- Gro Harlem Brundtland: Prime Minister, Norway, 1981, 86-89, and 90-96
- Benazir Bhutto: Prime Minister, Pakistan, 1988-90 and 93-96
- Khaleda Zia: Prime Minister, Bangladesh, 1991-96 and 2001-06
- Chandrika Kumaratunga: President, Sri Lanka, 1994-2005
- Sheikh Hasina: Prime Minister, Bangladesh, 1996-2001 and 2009-present
- Janet Jagan: Prime Minister, New Zealand, 1997-99
- Helen Clark: Prime Minister, New Zealand, 1999-2008
- Gloria Macapagal Arroyo: President, Philippines, 2001-10
- Megawati Sukarnoputri: President, Indonesia, 2001-04
- Luísa Diogo: Prime Minister, Mozambique, 2004-10
- Angela Merkel: Chancellor, Germany, 2005-present
- Pratibha Patil: President, India, 2007-12
- Cristina Fernández de Kirchner: President, Argentina, 2007-15
- Theresa May: Prime Minister, United Kingdom, 2016 -19
- Kersti Kaljulaid: President, Estonia, 2016 – present
- Jecinda Arden: Prime Minister, New Zealand, 2017 – present
- Katrín Jakobsdóttir: Prime Minister, Iceland, 2017 – present
While the tradition of a month-long celebration honoring American women began in the 1980s, there were earlier inroads to including women’s history in the public conscience. Women’s Equality Day, which commemorates the day that the 19th Amendment to the U.S. Constitution was ratified, began to be celebrated the early 1970s. The 19th Amendment recognizes the constitutional right of women to vote, and 2020 marked its 100th anniversary. Students and faculty at CMU continue to share their research about the suffrage movement. Dr. Hope Elizabeth May, Professor of Philosophy and Director of The Center for International Ethics, as part of the podcast she creates with current CMU students and alumni called “The Virtues of Peace“. She recently devoted two episodes to an important but little known story connected to 19th Amendment. The Portrait Monument to Lucretia Mott, Susan B. Anthony and Elizabeth Cady Stanton is a marble statue that was sculpted by Adelaide Johnson to memorialize three pioneering leaders of the Suffrage Movement to mark the passage of the 19th amendment. One hundred years ago, it was unveiled in the rotunda of the U.S. Capitol in Washington D.C. on February 15, 1921, the 101st birthday of Susan B. Anthony. For her podcast episodes, Dr. May was joined by Sandra Weber, the author of The Woman Suffrage Statue: A History of Adelaide Johnson’s Portrait Monument at the United States Capitol. The history and relevance of the monument was discussed, as was Weber’s archival research during her time as a fellow of the Capitol Historical Society. To gain insights into the monument, the historic Suffrage movement, and the 19th Amendment, check out Dr. May’s conversation with Weber.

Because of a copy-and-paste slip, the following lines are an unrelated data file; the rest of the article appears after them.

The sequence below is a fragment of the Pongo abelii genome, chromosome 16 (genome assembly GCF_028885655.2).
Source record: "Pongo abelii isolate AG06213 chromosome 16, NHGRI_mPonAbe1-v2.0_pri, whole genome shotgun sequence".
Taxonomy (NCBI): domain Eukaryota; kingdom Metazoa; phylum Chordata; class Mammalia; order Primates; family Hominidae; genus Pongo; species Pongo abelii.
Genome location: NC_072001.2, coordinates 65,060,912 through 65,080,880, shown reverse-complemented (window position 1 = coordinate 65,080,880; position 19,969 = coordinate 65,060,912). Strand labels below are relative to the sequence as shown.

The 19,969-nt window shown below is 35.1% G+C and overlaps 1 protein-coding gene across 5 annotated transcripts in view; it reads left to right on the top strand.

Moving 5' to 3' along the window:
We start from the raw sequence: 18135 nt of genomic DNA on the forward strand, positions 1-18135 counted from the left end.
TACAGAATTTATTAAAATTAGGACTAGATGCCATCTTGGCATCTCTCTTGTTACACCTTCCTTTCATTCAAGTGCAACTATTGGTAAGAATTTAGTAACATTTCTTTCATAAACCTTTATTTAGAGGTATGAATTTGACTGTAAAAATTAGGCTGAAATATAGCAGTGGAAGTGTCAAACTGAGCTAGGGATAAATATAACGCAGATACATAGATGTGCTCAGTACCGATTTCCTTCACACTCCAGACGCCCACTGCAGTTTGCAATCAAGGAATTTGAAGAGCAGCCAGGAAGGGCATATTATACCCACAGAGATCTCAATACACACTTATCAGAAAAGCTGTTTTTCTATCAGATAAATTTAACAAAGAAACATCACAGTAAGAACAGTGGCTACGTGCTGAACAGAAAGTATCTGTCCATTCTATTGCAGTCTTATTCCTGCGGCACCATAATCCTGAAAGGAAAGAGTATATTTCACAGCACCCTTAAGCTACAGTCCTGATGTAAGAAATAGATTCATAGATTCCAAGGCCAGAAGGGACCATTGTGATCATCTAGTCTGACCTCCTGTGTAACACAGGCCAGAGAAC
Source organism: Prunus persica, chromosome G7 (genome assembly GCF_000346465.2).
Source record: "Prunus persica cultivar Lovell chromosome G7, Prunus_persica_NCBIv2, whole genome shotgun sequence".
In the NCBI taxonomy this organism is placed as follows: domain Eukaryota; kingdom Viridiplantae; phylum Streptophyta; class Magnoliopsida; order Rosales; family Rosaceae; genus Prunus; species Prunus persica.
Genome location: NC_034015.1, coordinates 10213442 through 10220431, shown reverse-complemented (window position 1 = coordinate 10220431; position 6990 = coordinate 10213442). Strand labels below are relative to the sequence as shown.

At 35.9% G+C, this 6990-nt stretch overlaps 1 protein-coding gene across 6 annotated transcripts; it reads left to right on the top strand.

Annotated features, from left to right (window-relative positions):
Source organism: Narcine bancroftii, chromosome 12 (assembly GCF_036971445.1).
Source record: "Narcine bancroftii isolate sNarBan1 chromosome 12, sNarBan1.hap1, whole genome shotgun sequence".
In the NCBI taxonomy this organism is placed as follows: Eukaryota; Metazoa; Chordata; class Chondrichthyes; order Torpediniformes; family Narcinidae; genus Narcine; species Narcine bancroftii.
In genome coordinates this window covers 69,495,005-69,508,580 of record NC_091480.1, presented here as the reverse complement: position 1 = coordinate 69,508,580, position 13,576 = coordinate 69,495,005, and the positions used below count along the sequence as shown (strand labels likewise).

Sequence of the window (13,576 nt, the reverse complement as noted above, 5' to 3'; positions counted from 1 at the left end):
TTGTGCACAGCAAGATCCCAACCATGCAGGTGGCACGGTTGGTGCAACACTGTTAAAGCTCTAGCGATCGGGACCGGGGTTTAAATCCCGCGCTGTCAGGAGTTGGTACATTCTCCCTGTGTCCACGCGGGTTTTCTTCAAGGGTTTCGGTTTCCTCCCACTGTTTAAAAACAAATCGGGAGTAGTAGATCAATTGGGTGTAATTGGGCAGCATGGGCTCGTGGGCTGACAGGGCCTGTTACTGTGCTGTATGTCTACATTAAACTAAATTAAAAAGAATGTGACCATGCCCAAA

A poem written by Edna St. Vincent Millay was read in 1923 at an event at the Woman Suffrage Statue. You can listen to Dr. May’s recording of the lyrics.
Weber, Sandra. The Woman Suffrage Statue: A History of Adelaide Johnson’s Portrait
Monument at the United States Capitol. MacFarland & Company, 2016.
(Park Library, Book Collection 4th Floor, NB237.J53 W43 2016)